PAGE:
In re Urethane is an important reminder that the breadth of discovery under Rule 26 is informed by, but not coterminous with, the Sherman Act’s substantive scope. As long as material relating solely to foreign markets is relevant to proving an actionable Sherman Act conspiracy, even materials relating to “wholly foreign” activities potentially can be discoverable. As Judge O’Hara explained, it is fairly straightforward to hypothesize how activities occurring entirely outside of U.S. commerce might be relevant to proving a conspiracy that gives rise to in-U.S. anticompetitive effects. In re Urethane thus illustrates the critical importance of countering discovery of foreign activities with persuasive arguments of undue burden. Although the In re Urethane defendants made only “conclusory allegations” of undue burden, the scope of permissible discovery is not limitless. Future defendants are well advised to take up the court’s invitation to “present an affidavit or other evidentiary proof of the time or expense involved in responding to the discovery request” (pp. 10), when objecting to discovery of foreign activity. And of course, proposals to limit discovery based on undue burden should result in a net decrease, not increase, in the burdens associated with production.

In addition to arguments based on undue burden, parties confronted with discovery directed to foreign conduct might have other defenses—for example, based on the relationship between the entity that is subject to suit and the entity that holds material to which discovery is directed. To the extent plaintiffs seek discovery of materials held by an affiliate of the defendant that is located outside of the United States, a common scenario, a defendant potentially might object to production by arguing that the sought-for materials are not within defendant’s “possession, custody, or control” (Fed. R. Civ. P. 45(a); emphasis added). The consensus among U.S. courts is that “control” equates to the legal right to obtain documents on demand. Accordingly, in most circumstances, courts may order foreign affiliates of U.S. companies to produce documents only to the extent the U.S. corporation/defendant would itself have the legal right to demand the documents from the affiliate.  Evidence of that “legal right” to demand documents might include the existence of “an ownership interest, a binding contract, a fiduciary duty, or some other legally enforceable arrangement” (Micron Technology, Inc. v. Tessera, Inc. (N.D. Cal. 2006)),  and such discovery is proper only if documents normally flow freely between parent and subsidiary.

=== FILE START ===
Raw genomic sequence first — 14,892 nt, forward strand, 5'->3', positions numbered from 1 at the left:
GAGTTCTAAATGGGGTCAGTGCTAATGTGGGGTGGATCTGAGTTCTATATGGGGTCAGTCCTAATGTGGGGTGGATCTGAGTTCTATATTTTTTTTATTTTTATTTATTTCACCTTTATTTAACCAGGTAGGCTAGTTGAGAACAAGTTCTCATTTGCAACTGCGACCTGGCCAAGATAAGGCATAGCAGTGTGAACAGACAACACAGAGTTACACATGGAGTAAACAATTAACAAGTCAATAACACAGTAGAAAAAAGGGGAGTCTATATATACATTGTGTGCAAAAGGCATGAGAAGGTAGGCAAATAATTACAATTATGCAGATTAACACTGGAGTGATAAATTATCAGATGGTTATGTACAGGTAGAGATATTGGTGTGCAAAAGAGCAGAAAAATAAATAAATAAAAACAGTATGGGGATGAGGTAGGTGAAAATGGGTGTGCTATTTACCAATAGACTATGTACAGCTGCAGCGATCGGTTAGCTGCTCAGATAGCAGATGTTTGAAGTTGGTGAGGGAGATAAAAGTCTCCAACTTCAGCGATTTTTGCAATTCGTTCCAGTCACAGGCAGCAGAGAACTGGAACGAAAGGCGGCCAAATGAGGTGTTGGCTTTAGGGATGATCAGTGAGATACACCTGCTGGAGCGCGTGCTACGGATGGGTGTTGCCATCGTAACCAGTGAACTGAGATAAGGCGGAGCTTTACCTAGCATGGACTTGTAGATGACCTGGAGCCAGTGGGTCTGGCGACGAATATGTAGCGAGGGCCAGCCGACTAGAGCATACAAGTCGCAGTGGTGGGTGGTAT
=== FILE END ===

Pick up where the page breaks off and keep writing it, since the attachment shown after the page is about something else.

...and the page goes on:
Courts are split on the circumstances under which a subsidiary may “control” its parent. Some courts will undertake a fact-intensive analysis and ask only whether the U.S. subsidiary has a legal right to demand documents from its parent. For instance, in Micron Technology, Inc. v. Tessera, Inc., the court ignored the existence of overlapping management teams and an assertion that the U.S. defendant would “in the ordinary course of business have access to the documents” being sought, emphasizing instead that the subsidiary and parent were “separate legal entities” and that “[t]here is no evidence of any contract between the two companies that gives [defendant] the right to demand documents” from the parent.

If a legal right of access does not exist, a number of courts conduct an additional inquiry that asks whether the affiliate could as a practical matter obtain access to the sought material. Depending on the nature of the subsidiary-parent relationship involved, a defendant considering such an objection thus should be prepared to introduce evidence that the companies are contractually or otherwise prohibited from exchanging the sought material, any agreements or other facts highlighting the independence of the companies, and/or any evidence tending to show that, as an operational matter, the companies do not exchange the sought material.


The breadth of discovery recognized by In re Urethane does not expand the conduct that can form the basis of a Sherman Act claim. Nonetheless, given the ease with which plaintiffs can articulate the theoretical relevance of wholly foreign conduct to conduct that causes in-U.S. anticompetitive effects—as illustrated by the court’s order—In re Urethane places relatively more weight on other arguments for limiting discovery, including among others undue burden and lack of control over foreign affiliates. Accordingly, firms that operate in multiple jurisdictions and that potentially are subject to discovery in U.S. antitrust actions should be prepared to develop and deploy these more nuanced arguments to seek to confine discovery, rather than rely on the Sherman Act’s applicability only to conduct that causes direct, substantial, and reasonably foreseeable effects on U.S. commerce.

For more information, please contact an attorney from Ropes & Gray’s Antitrust Group or your existing Ropes & Gray attorney.

*The citation for this case is In re Urethane Antitrust Litig., No. 04-1616, 2009 U.S. Dist. LEXIS 71135 (D. Kan. Aug. 11, 2009), and specific references to it will be indicated by page numbers in parentheses at the end of a sentence or quote.